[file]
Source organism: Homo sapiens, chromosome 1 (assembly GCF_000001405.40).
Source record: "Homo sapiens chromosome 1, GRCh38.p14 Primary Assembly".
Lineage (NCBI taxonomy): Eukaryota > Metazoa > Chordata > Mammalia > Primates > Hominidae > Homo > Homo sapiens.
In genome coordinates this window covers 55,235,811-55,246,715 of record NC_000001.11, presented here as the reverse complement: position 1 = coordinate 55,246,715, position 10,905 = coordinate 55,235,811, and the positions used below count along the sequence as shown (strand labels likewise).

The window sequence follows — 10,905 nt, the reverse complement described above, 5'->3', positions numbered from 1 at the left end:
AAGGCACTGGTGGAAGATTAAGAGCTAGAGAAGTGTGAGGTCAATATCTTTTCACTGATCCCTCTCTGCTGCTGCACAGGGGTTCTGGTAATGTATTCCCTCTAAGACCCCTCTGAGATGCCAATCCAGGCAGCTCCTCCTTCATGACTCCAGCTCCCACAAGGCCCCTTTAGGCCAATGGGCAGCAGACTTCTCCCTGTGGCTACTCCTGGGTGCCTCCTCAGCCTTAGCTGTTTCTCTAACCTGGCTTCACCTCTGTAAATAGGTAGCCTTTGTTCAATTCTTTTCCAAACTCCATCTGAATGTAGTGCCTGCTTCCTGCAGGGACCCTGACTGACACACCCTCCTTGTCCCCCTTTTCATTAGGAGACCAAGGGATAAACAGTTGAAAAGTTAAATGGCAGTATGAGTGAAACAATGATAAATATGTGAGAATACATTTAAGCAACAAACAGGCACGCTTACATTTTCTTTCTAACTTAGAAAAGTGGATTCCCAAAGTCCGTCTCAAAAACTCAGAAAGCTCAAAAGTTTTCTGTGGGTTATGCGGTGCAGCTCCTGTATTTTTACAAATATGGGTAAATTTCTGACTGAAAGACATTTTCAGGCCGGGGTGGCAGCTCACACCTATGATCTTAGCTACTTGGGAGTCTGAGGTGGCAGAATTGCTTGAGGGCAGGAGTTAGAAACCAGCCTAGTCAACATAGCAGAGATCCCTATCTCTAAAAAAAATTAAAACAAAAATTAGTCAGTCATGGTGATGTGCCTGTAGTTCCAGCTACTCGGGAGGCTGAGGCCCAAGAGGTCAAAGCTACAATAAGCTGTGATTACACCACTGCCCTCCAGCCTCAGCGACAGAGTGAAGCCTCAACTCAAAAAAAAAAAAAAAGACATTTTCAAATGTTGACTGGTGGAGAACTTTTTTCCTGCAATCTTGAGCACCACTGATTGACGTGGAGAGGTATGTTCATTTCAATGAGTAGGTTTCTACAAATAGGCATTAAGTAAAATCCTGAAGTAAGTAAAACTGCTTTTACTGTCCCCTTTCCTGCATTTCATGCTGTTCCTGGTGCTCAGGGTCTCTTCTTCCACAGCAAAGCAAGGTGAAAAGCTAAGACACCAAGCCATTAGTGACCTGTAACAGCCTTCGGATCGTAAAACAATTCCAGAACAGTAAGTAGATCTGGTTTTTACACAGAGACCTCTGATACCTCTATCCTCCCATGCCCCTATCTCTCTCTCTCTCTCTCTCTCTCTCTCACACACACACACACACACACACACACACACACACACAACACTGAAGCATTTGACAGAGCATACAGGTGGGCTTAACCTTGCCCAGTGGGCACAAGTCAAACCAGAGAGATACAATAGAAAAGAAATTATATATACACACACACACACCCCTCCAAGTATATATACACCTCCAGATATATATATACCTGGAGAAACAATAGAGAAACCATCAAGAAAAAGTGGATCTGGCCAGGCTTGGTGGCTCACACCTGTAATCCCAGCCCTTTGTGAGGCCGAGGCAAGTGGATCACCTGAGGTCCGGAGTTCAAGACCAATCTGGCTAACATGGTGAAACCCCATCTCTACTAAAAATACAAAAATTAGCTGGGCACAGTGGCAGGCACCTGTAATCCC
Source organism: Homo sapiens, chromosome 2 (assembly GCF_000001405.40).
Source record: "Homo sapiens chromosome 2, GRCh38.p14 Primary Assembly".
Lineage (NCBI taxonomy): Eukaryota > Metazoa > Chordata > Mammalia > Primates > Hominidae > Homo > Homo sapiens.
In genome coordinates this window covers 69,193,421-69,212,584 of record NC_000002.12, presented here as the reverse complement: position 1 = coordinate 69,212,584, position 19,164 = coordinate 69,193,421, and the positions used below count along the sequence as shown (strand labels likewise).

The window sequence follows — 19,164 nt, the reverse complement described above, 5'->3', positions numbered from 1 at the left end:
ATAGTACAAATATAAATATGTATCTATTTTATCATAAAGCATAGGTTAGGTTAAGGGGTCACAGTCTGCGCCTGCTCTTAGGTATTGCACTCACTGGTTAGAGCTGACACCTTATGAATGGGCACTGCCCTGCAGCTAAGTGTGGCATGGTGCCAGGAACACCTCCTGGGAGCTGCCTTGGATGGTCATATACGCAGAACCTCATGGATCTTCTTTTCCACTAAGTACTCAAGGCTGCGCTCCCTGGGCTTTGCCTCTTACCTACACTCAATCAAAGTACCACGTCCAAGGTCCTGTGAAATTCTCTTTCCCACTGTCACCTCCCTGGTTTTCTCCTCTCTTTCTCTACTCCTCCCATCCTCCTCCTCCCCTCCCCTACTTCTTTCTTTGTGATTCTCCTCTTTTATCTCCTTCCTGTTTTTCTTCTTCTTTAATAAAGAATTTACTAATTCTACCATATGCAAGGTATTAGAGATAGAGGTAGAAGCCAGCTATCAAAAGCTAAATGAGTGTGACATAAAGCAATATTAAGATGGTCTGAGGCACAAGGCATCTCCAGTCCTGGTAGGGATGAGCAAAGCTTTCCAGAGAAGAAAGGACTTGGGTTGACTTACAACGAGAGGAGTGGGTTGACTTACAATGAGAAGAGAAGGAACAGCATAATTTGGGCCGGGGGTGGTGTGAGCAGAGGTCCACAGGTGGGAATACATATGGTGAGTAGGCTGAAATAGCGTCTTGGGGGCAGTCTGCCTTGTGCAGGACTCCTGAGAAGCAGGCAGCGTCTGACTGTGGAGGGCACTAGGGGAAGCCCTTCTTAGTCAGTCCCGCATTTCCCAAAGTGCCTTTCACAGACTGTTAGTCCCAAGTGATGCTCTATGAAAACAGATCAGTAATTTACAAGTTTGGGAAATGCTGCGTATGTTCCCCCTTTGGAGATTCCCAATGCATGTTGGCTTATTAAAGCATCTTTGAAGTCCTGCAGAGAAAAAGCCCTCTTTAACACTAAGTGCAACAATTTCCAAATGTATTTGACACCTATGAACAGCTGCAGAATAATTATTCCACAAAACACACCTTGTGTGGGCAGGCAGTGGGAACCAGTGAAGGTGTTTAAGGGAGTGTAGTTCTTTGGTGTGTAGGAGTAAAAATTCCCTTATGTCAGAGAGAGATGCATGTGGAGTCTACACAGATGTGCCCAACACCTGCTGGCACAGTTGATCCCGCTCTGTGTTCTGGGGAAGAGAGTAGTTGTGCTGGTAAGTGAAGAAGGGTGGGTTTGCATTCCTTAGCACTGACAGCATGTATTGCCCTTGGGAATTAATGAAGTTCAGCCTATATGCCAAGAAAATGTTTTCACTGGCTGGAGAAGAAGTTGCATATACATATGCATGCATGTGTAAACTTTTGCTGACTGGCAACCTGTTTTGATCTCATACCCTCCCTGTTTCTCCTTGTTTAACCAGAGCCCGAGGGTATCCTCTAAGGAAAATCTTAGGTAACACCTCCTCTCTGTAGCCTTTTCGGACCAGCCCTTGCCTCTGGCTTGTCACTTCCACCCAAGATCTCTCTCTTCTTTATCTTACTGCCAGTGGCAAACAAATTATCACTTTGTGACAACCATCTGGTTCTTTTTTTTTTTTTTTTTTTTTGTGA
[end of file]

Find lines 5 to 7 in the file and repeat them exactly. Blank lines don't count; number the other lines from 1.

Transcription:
The window sequence follows — 10,905 nt, the reverse complement described above, 5'->3', positions numbered from 1 at the left end:
AAGGCACTGGTGGAAGATTAAGAGCTAGAGAAGTGTGAGGTCAATATCTTTTCACTGATCCCTCTCTGCTGCTGCACAGGGGTTCTGGTAATGTATTCCCTCTAAGACCCCTCTGAGATGCCAATCCAGGCAGCTCCTCCTTCATGACTCCAGCTCCCACAAGGCCCCTTTAGGCCAATGGGCAGCAGACTTCTCCCTGTGGCTACTCCTGGGTGCCTCCTCAGCCTTAGCTGTTTCTCTAACCTGGCTTCACCTCTGTAAATAGGTAGCCTTTGTTCAATTCTTTTCCAAACTCCATCTGAATGTAGTGCCTGCTTCCTGCAGGGACCCTGACTGACACACCCTCCTTGTCCCCCTTTTCATTAGGAGACCAAGGGATAAACAGTTGAAAAGTTAAATGGCAGTATGAGTGAAACAATGATAAATATGTGAGAATACATTTAAGCAACAAACAGGCACGCTTACATTTTCTTTCTAACTTAGAAAAGTGGATTCCCAAAGTCCGTCTCAAAAACTCAGAAAGCTCAAAAGTTTTCTGTGGGTTATGCGGTGCAGCTCCTGTATTTTTACAAATATGGGTAAATTTCTGACTGAAAGACATTTTCAGGCCGGGGTGGCAGCTCACACCTATGATCTTAGCTACTTGGGAGTCTGAGGTGGCAGAATTGCTTGAGGGCAGGAGTTAGAAACCAGCCTAGTCAACATAGCAGAGATCCCTATCTCTAAAAAAAATTAAAACAAAAATTAGTCAGTCATGGTGATGTGCCTGTAGTTCCAGCTACTCGGGAGGCTGAGGCCCAAGAGGTCAAAGCTACAATAAGCTGTGATTACACCACTGCCCTCCAGCCTCAGCGACAGAGTGAAGCCTCAACTCAAAAAAAAAAAAAAAGACATTTTCAAATGTTGACTGGTGGAGAACTTTTTTCCTGCAATCTTGAGCACCACTGATTGACGTGGAGAGGTATGTTCATTTCAATGAGTAGGTTTCTACAAATAGGCATTAAGTAAAATCCTGAAGTAAGTAAAACTGCTTTTACTGTCCCCTTTCCTGCATTTCATGCTGTTCCTGGTGCTCAGGGTCTCTTCTTCCACAGCAAAGCAAGGTGAAAAGCTAAGACACCAAGCCATTAGTGACCTGTAACAGCCTTCGGATCGTAAAACAATTCCAGAACAGTAAGTAGATCTGGTTTTTACACAGAGACCTCTGATACCTCTATCCTCCCATGCCCCTATCTCTCTCTCTCTCTCTCTCTCTCTCTCACACACACACACACACACACACACACACACACACACAACACTGAAGCATTTGACAGAGCATACAGGTGGGCTTAACCTTGCCCAGTGGGCACAAGTCAAACCAGAGAGATACAATAGAAAAGAAATTATATATACACACACACACACCCCTCCAAGTATATATACACCTCCAGATATATATATACCTGGAGAAACAATAGAGAAACCATCAAGAAAAAGTGGATCTGGCCAGGCTTGGTGGCTCACACCTGTAATCCCAGCCCTTTGTGAGGCCGAGGCAAGTGGATCACCTGAGGTCCGGAGTTCAAGACCAATCTGGCTAACATGGTGAAACCCCATCTCTACTAAAAATACAAAAATTAGCTGGGCACAGTGGCAGGCACCTGTAATCCC
Source organism: Homo sapiens, chromosome 2 (assembly GCF_000001405.40).